Describe how long and often the children have free play during the day in your kindergarten
USA: Each day, the kids have a 25-minute recess after lunch. Two days a week they have an additional 30 minutes of unstructured classroom play.
Sweden: The children have free play 8:30-9:00 am, and then again 1:00-2:15 pm. They have free play/games whenever we go outside.
Describe your three (3) biggest challenges as a kindergarten teacher
- Helping children and families adjust to the rigors of formal schooling.
- Balancing the need for active play against a Common Core curriculum.
- Time and space. My classroom is a very small space, so we are quite cozy which increases the need for students learning how to accommodate to others.
- To see and listen to all the children, both individually and in groups.
- Inspire all children to dare to challenge and try new things.
- Learning how to put into words, or understand what the child wants and desires. Communication is important.
Describe your three (3) biggest joys as a kindergarten teacher
- Watching learning happen in real time; the excitement that happens when they “get” a concept. When kindergarteners discover that they can read a sentence, or organize word cards into a sentence that others can read, they radiate joy and pride.
- The joy of small, commonplace activities. Students who create something that they are so proud of, whether it is a tall block tower, make-believe lunch, or a picture for a friend, each one is a special moment for that child in that moment.
- The absolute joy of seeing these 23 people work together and look out for each other. They are making lasting friendships.
- Following the child in his/her development and learning over the course of several years.
- The children inspire me in their curiosity to want to explore and try new challenges in everyday life.
- When I see and listen to the children’s cooperative giving and taking. Looking at and listening to each other—that social interaction is sometimes difficult. It is a joy to guide these children in a friendly setting and to be a good role model
[Tweet “It is a joy to guide these children in a friendly setting via @knockdupabroad.”]
Both kindergartens are of similar size (23 vs. 21) but the age range is remarkably different (5-7 and 2.5-6) and the expectations for learning vary widely between the two kindergartens. The Swedish kindergarteners experience more free play and outdoor play time than their American counterparts, something Erika Christakis of the Yale Child Study Center says is imperative to early childhood education. The Swedish teacher has more daily face-to-face interactions with their students’ parents than reported in the American classroom.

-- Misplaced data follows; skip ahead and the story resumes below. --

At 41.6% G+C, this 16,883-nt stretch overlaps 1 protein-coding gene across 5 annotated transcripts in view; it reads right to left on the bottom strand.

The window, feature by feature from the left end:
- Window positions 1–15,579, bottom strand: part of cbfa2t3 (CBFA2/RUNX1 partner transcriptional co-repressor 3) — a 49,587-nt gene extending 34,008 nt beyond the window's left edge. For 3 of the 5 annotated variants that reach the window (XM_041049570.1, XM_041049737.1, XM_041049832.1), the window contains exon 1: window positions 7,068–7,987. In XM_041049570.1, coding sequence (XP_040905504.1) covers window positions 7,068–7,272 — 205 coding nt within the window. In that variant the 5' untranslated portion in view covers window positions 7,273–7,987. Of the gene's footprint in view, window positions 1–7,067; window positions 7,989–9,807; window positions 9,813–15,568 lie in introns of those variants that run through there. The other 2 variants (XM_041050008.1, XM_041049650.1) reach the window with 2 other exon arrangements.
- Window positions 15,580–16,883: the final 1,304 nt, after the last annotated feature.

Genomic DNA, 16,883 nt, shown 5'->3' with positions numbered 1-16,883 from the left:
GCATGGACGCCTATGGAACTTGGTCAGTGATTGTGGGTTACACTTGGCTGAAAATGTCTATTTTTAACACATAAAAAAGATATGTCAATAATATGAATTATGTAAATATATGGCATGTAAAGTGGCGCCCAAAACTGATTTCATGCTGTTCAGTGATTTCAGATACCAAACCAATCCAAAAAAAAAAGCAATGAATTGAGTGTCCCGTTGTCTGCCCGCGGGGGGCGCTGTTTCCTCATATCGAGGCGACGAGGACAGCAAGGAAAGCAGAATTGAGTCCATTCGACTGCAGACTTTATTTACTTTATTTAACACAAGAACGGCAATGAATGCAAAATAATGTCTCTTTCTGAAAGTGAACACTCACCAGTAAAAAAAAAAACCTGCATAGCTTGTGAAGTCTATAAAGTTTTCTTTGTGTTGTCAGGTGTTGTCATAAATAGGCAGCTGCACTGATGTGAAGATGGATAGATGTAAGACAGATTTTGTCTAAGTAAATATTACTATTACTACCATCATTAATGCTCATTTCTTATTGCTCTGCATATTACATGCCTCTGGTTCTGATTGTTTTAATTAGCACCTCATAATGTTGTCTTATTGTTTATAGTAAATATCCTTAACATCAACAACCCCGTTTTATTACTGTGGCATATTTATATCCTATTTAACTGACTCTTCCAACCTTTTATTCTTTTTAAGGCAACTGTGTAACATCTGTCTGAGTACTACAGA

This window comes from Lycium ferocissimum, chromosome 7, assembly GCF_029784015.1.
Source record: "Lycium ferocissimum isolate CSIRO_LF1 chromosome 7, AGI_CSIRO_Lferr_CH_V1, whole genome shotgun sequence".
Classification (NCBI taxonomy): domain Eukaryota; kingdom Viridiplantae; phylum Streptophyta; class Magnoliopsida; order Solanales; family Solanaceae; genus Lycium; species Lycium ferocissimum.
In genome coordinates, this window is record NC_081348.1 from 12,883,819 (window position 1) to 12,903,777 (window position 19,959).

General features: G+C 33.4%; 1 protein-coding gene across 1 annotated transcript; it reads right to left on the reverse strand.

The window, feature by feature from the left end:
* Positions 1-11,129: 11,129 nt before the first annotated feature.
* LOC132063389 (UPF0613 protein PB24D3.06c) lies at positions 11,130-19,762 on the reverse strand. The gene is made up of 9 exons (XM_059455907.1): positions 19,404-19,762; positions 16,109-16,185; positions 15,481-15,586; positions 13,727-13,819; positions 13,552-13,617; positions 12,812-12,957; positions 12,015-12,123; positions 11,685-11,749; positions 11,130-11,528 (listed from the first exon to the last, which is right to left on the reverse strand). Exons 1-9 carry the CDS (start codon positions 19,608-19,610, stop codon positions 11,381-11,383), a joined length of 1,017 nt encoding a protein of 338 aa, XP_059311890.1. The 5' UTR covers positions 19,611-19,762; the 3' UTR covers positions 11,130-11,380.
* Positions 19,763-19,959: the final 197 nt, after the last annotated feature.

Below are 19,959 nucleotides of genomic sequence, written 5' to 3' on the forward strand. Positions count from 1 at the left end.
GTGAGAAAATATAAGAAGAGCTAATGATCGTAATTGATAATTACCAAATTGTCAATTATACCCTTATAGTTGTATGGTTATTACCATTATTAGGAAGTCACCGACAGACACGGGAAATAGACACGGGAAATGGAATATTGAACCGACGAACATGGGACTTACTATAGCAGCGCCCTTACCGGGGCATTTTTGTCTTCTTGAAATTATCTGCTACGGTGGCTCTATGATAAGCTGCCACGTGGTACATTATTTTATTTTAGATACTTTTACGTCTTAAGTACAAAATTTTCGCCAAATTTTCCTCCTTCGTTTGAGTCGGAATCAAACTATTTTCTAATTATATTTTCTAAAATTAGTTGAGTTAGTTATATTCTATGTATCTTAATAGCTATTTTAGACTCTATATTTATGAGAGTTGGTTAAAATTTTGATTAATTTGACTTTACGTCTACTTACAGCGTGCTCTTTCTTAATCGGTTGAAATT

Both teachers are challenged and inspired by the children they teach and constantly come up with creative ideas to weave knowledge and life skills into their students’ days. How much does the culture affect the curriculum and teaching style? I think culture plays an incredibly important role.
Children at that particular Swedish preschool (and something I have seen is part of the overall Swedish preschool structure) is that children are eased into schooling over time while maintaining a few breaks a day for unstructured play.
The year a child turns six years old, they can begin formal schooling with other elementary students. As this article focused on what skills are expected of five-year-olds between the two countries, another article will focus on comparing similar grade levels regardless of age.
Kinstantly has some tips for how American parents can advocate for waiting an extra year before starting kindergarten.
To read more about the considerings parents make with schools, hop over to Expatorama’s article, “Which school? An Expat Parenting Dilemma.”
To read more about how important play is for early childhood development, read NPR’s article, “What Kids Need From Grown-ups (But Aren’t Getting).”
Want to read more perspectives about raising a family abroad?